June 05, 2007

Real Homes of Genius: Today we Salute you Lawndale. $529,900 to $454,900 in 2 Months. Breaking the Speed Limit of Cost Cutting!

Today we Salute Lawndale with our Real Homes of Genius Award. Let us become familiar with an acronym that we will be hearing about for years to come, REO. That is, Real Estate Owned. This means a property that goes back to the mortgage company or bank after an unsuccessful foreclosure process. As we can see from this exhibit, we have financial institutions deciding that they will jump in the river of denial with many current sellers. As in Shakespeare’s A Midsummer Night’s Dream, we have a bunch of nut jobs running around the forest wanting things they cannot have. Hermia refuses to marry the man her father has chosen and runs off with her lover Lysander to elope. I am not going to turn this into a literary analysis but suffice it to say that we have a play with many people running around in a drug induced Wonderland. Does this sound familiar? Can you think of another environment where people are delusional about their expectations?

Whatever happened to the “summer bounce” or the “spring bloom” that many housing pundits had promised? Can it be that the piper has finally played his last tune? Let us look at this 1,437 square foot home with 3 bedrooms and 3 baths. When you envision lifestyles of the rich and famous doesn’t this spectacular home come to mind? Like swimming in the public pool, this aqua colored trophy is set to entertain. The borrower converted the garage into a family den. Ergo it is worth nearly half a million dollars. Logic is a blast isn't it?

When we talk about foreign cars going from zero to sixty we get a sense of thrill in our gut. Red Ferrari Enzo’s that hum like exotic birds only to be crashed by Eddie Griffin for a charity event promoting Redline; a film funded by the now infamous Quick Loan Funding high roller, Daniel Sadek. The film was a bomb and apparently, his company is following the same fate as the Ferrari. Let us dig deeper into the history of this home:

Sale History

02/16/2007: $438,847

11/29/2004: $465,000
09/09/2002: $216,000

What do we have here? Can it be possible that we are back to 2004 prices? Like Wal-Mart, we’re rolling back the prices apparently. Blasphemy you say! How can an architectural masterpiece like this be worth any less than the peak price? Well let us take a look at rental rates in the immediate area:

We find that the median rent in the area is $2,200. Moreover, the monthly carrying cost for this place, at the current asking price is approximately $3,500. So a difference of $1,300 a month. Banks unlike sellers do not have the luxury of holding onto property for eternity until reality meets their hallucinations. Let us see what a motivated seller looks like in full action:

Price Reduced: 04/03/07 -- $529,900 to $499,900
Price Reduced: 04/25/07 -- $499,900 to $491,900
Price Reduced: 05/23/07 -- $491,900 to $454,900

Now we’re talking! In two months we have a $75,000 discount not including the sacred 6% agent commission. Why would you buy now when the momentum is clearly on the downside? Foreclosures may be the X-Factor in breaking the stalemate we’ve been in for countless months. The bank is not a property manager. They are not Robert Kiyosaki looking to rehab the place and flip-it to showboat on HGTV. They need to unload a costly asset from their books as soon as humanely possible. California carrying costs are not Ohio carrying costs. That is, each home the bank now owns has the weight of Atlas carrying the world. They unload now or bleed fast. Let us take a look at current foreclosure rates in Southern California:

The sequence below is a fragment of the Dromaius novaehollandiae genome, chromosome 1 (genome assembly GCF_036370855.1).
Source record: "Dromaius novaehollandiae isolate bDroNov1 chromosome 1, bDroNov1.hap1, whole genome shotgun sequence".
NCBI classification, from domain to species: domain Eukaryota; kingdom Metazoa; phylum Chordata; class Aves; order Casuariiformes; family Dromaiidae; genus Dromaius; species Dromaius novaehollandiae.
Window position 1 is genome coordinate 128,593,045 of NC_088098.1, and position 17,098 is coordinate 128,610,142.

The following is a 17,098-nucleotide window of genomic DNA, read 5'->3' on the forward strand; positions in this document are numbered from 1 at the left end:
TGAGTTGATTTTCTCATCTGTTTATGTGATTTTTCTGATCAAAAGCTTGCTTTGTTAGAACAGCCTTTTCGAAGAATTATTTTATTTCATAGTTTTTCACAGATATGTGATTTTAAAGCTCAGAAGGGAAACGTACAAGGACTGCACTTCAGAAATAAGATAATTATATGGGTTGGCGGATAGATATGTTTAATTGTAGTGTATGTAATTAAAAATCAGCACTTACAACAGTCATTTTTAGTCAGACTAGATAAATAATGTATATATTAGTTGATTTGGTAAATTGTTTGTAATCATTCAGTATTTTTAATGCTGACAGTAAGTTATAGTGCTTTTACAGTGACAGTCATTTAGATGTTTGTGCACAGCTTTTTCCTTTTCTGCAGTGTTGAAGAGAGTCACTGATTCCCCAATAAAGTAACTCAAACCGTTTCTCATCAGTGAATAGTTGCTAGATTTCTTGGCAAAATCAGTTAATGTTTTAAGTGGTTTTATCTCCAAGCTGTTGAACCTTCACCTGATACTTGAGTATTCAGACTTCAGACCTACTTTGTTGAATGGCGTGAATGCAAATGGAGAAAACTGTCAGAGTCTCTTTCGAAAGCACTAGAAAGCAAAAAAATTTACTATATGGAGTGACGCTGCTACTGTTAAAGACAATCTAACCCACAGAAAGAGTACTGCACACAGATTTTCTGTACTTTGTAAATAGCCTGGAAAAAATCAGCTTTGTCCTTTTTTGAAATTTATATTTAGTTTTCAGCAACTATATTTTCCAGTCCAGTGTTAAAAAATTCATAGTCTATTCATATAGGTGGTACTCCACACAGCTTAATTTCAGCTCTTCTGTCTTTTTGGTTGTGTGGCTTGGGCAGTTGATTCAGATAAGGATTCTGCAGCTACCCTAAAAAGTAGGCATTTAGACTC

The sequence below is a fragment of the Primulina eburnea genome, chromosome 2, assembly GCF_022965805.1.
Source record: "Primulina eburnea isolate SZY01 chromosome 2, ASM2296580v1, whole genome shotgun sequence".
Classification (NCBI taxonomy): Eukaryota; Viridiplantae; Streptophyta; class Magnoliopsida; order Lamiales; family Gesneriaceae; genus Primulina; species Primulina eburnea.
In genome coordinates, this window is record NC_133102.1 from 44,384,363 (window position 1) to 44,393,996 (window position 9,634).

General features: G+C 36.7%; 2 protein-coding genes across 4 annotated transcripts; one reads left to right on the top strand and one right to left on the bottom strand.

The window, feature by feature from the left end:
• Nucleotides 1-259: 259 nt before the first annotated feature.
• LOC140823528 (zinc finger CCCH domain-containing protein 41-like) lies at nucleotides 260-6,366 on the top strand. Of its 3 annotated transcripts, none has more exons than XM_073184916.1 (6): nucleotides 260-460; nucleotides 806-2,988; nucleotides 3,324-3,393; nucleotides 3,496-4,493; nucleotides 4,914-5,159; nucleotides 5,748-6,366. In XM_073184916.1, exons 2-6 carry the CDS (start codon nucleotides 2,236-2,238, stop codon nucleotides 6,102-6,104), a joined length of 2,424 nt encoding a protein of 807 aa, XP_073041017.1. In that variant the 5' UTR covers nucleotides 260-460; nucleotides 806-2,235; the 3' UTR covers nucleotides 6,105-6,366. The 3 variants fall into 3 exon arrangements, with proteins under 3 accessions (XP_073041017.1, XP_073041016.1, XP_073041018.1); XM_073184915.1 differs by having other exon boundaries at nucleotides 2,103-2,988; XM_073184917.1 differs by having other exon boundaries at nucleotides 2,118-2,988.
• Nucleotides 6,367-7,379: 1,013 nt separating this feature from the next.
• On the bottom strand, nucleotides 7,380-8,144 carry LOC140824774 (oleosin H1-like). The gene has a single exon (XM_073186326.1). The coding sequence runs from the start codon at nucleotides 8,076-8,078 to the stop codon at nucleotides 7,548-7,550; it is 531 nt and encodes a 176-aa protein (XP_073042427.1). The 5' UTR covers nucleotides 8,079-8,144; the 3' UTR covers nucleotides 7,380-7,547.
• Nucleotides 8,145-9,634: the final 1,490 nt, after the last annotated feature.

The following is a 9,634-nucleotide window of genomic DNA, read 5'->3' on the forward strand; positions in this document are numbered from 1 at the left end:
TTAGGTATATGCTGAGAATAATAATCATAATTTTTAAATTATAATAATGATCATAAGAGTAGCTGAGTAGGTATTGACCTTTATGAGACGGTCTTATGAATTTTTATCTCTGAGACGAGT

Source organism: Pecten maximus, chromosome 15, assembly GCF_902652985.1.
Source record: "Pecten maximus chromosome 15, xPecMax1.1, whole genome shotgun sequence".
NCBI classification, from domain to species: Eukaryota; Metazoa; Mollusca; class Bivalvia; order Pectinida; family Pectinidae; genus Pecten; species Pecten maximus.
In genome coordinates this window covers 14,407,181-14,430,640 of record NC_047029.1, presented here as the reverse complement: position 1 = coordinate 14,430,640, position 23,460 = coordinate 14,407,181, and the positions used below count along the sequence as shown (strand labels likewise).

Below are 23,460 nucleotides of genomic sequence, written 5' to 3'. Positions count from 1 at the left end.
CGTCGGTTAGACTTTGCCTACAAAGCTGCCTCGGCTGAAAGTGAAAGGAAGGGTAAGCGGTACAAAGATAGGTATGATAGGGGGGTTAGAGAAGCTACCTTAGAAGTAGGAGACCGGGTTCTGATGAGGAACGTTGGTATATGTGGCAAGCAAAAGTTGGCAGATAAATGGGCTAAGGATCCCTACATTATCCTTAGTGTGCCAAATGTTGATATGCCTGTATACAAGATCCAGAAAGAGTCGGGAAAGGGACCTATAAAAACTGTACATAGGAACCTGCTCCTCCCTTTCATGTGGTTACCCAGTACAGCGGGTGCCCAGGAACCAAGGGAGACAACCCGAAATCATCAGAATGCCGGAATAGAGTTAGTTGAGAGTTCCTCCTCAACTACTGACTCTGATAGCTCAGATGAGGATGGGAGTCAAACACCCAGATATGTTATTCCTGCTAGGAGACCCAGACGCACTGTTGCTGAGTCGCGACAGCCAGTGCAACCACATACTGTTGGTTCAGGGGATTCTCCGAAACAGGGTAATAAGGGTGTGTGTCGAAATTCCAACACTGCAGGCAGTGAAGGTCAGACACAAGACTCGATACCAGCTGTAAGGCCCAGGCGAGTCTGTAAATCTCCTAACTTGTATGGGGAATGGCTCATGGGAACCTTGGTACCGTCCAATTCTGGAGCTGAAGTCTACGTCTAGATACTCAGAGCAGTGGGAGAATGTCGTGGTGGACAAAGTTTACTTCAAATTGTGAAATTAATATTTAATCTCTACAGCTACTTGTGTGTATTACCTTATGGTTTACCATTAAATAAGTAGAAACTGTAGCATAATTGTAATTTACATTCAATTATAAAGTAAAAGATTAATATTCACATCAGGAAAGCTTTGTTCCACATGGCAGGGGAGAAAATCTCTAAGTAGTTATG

California Statewide

2006 Q1 Notices of Default: 18,856

2007 Q1 Notices of Default: 46,760

That is a whopping increase of 148%. With inventories rising and pending sales dropping, the market is quickly becoming a buyers market. But why listen to the facts? Go out and buy this house because this price won’t last! Contrary to reason, trends, and everything rational this house makes perfect economic sense.

Today we salute you Lawndale with our
Real Homes of Genius Award.

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Anonymous said...

Dr. Housing Bubble: I love reading your posts. Hilarious. Keep up the good work.

Anonymous said...

Dr. Housing Bubble, would it be unreasonable for me to guess that prices will be rock bottom in around 2012/2013 in the Inland Empire... or do you think it's gonna be much sooner than that ? thanks...

Anonymous said...

What tool bought this place in Feb and didn't see what was ahead? STILL tried to make 100k. I love to see 'em burn.

Dr Housing Bubble said...

@anon 10:11,

Thank you. Now don't go out and buy this place.

@anon 11:31,

This is an interesting thing here. By looking at the data, we may not see a bottom for a very long time. However, if you look at REOs such as this one, we see discounts of 15% in two months. I'm sure you'll be able to negotiate further in a few months. Yet higher priced homes will move and low sales will keep median prices high for the foreseeable future. Hence Rome will burn without the data reflecting it.

@anon 7:25,

Unfortunately every home buyer in California in the last few years is a speculator whether they acknowledge it or not. Some made out like bandits and some will get hurt. This wasn't a sound investment based on tried historical data but gumption and a maverick belief thinking SoCal was somehow exempt from the laws of economics.